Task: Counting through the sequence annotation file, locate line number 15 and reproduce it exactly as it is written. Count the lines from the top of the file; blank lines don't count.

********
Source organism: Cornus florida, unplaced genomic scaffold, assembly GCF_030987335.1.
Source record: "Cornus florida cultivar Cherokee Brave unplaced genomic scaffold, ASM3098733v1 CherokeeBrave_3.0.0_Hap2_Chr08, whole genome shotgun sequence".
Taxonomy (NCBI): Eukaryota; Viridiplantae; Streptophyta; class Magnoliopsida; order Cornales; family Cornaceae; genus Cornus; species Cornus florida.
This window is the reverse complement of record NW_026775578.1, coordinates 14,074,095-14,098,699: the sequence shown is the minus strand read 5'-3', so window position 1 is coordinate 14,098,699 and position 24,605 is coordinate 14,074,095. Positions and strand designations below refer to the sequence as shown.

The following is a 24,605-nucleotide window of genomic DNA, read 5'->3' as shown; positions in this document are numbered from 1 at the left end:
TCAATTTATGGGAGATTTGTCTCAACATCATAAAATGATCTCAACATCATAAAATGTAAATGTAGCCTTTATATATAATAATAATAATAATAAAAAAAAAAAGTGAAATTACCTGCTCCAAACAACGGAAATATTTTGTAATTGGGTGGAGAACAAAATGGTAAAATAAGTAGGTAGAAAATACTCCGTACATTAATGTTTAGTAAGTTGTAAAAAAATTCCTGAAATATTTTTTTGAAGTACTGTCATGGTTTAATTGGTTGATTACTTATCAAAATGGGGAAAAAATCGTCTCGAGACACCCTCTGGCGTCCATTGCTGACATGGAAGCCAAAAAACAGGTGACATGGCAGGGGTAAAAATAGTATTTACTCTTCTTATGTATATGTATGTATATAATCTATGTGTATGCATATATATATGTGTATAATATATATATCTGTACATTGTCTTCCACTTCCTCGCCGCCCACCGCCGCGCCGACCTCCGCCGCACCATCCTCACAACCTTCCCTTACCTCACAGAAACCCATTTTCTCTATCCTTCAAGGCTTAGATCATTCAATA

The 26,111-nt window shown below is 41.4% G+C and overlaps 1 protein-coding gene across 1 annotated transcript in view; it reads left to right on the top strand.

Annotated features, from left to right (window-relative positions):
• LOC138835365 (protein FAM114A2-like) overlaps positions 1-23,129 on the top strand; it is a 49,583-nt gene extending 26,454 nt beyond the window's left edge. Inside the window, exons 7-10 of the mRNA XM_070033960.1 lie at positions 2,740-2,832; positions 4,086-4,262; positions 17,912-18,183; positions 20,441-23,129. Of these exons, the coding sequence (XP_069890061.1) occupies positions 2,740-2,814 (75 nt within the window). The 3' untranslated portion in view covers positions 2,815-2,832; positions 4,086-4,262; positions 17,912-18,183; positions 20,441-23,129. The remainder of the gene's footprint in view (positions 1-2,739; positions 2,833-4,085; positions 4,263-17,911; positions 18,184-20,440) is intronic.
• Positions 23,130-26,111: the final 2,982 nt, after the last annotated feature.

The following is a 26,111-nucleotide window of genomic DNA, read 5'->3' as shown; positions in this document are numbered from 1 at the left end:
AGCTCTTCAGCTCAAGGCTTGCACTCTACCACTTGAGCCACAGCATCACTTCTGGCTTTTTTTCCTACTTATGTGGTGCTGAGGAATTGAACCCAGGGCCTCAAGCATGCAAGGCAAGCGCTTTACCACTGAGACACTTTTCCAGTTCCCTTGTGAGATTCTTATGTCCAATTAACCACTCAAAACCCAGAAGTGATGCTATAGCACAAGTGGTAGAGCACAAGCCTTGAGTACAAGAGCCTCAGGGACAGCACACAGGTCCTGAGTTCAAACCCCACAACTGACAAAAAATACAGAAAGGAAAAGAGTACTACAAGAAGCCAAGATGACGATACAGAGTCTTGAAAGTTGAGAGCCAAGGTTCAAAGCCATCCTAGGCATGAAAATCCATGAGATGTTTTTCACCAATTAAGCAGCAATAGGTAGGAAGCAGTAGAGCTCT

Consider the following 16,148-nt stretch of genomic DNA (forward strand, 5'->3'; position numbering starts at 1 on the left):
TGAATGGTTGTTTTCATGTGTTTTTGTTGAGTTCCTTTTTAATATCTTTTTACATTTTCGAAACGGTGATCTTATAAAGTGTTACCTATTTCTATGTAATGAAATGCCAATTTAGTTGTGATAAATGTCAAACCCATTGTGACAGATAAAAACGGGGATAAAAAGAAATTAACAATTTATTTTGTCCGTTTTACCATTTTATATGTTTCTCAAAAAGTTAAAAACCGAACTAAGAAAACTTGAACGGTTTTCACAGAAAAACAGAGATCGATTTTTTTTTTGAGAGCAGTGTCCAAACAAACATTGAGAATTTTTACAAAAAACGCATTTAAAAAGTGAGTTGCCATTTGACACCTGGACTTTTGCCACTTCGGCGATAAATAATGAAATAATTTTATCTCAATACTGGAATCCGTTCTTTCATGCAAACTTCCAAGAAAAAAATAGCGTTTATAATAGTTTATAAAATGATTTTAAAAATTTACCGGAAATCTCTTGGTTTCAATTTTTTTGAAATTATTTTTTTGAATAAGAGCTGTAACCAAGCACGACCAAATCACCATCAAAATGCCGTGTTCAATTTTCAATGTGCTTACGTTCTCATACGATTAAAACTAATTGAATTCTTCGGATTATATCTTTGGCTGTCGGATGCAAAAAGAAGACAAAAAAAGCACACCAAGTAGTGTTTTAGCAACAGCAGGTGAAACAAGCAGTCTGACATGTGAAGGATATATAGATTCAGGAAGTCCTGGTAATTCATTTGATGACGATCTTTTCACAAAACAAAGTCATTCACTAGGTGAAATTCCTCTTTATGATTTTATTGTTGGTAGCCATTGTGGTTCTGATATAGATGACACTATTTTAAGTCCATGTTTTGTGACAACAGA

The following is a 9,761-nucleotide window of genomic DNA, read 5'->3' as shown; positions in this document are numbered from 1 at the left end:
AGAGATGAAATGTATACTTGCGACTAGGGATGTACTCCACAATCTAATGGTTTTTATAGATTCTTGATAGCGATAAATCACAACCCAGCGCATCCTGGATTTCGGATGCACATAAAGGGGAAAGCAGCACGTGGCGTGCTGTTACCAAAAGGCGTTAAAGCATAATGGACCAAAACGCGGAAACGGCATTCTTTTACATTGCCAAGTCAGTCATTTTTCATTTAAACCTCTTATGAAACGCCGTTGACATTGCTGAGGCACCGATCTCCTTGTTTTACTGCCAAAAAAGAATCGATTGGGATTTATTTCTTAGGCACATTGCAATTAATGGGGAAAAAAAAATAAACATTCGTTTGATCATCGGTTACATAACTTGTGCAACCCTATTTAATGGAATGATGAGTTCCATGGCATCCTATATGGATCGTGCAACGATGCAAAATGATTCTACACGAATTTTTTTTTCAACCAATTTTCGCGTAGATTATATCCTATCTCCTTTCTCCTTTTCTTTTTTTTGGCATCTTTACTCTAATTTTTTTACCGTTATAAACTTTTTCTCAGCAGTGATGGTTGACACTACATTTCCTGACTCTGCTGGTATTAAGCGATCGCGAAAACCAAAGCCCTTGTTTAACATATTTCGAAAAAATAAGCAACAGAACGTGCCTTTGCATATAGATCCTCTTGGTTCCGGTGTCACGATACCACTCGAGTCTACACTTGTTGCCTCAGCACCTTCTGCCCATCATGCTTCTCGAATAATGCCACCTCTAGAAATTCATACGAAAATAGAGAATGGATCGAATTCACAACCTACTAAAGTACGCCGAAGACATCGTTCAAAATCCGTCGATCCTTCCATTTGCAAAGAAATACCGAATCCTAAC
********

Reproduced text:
The following is a 9,761-nucleotide window of genomic DNA, read 5'->3' as shown; positions in this document are numbered from 1 at the left end: